Author: Aaron Hall
Another year brings, as does every year before it, the winds of change to thousands of young people across the land. Moving on from home to university life, somewhere new and completely different, brings a wealth of new experiences, faces and places to enjoy. For others it’s moving on from beyond the security of education, to living life as a graduate in the real and very much adult world. This cycle repeats itself, year in year out, but within the world of gaming it’s remarkably different. The cycles last far longer, and 2013 is the year that ushers in the remaining hitters in the next generation.
The PS3, Wii and the Xbox 360 have been around for far longer than any other gaming generation before them. Each console grabbed an audience and held on with an iron grip; their appeals broadening the scope of what gamers expected from their gaming machines, and ultimately reshaping the industry to be focussed on more than just games and who exactly was a ‘gamer’. Motion controls were introduced alongside the typical controller and the capability of the hardware proved leaps ahead of what came before it. The idea of a digital world filled with entertainment, communities and a plethora of content became more than just an idea, it became a reality and one that is now just accepted as an everyday part of life. What lies on the horizon, proves to be an extension of that; more an evolution, than revolution.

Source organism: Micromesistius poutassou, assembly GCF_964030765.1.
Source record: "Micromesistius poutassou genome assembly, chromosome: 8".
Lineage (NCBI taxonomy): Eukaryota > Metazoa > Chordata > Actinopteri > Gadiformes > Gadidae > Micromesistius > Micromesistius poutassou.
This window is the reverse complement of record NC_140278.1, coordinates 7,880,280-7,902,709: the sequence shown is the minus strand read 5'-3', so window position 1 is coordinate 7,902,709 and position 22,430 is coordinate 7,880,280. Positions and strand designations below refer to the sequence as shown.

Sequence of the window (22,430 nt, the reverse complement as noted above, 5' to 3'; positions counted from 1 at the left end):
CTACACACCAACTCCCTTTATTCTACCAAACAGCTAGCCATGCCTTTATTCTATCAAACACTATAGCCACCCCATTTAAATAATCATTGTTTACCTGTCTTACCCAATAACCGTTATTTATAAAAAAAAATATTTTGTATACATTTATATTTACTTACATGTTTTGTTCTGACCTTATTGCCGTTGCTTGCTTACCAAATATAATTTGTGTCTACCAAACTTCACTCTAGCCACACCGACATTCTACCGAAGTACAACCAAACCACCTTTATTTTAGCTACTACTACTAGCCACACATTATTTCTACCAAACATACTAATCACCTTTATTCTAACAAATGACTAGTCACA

Sony’s Playstation 4
Teased in February and revealed in it’s entirety at June’s E3, Sony’s successor to their Playstation 3 improves on every aspect of it’s predecessor. Releasing November 29nd at £349.99, Sony’s offering boasts dramatically increased graphical and hardware capabilities, offering gorgeously detailed and photorealistic gaming alongside an extended online network and extensive functionality with their flagship handheld, the PS Vita.
Gamers are able, via the newly designed but ever so familiar Dualshock 4 controller, to share their gaming feeds to other PS4 users, and stream directly what they’re playing onto Youtube with the dedicated ‘Share’ function. The controller also houses the Playstation Move functionality, Sony’s attempt at doing what Wii first pioneered, and is a visible light bar along the top face of the pad, allowing motion controls and tracking to be utilised in a handful of games.